Leverage was requested to provide advice the other day in relation to a tenancy dispute. This tenant believed they had a COVID free kick to not paying rent throughout the COVID period.
The tenant was the sole contributor to the household income. As part of her household income, she has for a number of years, received an allowance from a relative in China. When the Corona virus took effect in China in January 2020, the relative could no longer pay the allowance.
The tenant had not lost their employment. No hours had been reduced and no-one around her was suffering from the COVID 19. All that happened, is that, the Relative couldn’t supplement the income.
Part 6A of the Residential Tenancy Act 2010 (RTA) sets out the protections for tenants. Most of all, it sets out who is to be protected.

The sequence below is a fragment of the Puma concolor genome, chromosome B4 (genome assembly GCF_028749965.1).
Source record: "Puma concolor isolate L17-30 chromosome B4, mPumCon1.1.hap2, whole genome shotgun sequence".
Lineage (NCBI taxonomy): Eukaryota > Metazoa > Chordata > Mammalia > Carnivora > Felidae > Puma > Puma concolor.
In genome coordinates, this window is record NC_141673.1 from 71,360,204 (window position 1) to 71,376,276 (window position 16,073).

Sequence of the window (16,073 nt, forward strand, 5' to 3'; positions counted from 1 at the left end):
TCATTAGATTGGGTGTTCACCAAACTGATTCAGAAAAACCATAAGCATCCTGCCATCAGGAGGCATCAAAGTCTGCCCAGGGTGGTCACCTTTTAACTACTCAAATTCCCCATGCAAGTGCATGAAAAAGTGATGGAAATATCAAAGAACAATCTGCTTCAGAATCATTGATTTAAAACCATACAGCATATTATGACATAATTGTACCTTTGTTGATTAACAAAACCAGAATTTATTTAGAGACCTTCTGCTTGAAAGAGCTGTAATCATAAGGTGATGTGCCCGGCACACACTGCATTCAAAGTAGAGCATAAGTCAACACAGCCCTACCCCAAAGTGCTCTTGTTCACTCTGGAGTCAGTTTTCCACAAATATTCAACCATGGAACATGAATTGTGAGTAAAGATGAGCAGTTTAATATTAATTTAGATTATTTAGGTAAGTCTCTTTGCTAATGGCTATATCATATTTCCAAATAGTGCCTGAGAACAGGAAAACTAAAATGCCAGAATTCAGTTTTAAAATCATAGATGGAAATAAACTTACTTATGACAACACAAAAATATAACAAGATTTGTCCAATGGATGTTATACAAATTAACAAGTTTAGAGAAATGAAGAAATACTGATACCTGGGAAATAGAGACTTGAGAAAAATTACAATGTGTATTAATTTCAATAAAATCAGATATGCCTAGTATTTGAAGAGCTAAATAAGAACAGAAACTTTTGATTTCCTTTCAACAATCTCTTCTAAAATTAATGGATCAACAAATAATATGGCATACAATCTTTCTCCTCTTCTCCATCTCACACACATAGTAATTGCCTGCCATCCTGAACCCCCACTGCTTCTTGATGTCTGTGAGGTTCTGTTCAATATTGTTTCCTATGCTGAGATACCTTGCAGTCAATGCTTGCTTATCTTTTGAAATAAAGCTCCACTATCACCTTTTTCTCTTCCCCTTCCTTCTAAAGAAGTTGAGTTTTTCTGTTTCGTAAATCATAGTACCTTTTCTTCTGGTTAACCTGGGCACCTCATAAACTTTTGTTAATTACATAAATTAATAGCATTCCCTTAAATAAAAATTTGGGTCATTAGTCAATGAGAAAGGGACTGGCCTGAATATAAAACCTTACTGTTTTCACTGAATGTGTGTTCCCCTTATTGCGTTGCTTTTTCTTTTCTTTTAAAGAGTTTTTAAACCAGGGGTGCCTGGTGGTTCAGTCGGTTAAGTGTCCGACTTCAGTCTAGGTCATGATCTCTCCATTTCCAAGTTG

Protection is given to people where:-
- Household income has been reduced by 25%; and
- That reduction in income has been caused by loss of employment, loss of salary from employment or the tenant or somebody close to them has COVID 19.
This tenant does not fall within any of these criteria. The tenant’s access to cash may have been reduced, but this income, however, does not fit within the parameters of household income. It is not related to her employment and therefore is not captured by the definitions in Section 41(b) of the RTA.
What is most interesting is whether these allowances become income. One wonders if this income has been declared to the Commonwealth Government and therefore taxes paid. We did suggest to our client that, they should seek a copy of the tax assessments to ensure that the income has been declared to the Australian Taxation Office or suggest that a report to the Australian Taxation Office be made.
The matter is now been heard by NCAT and we await the decision.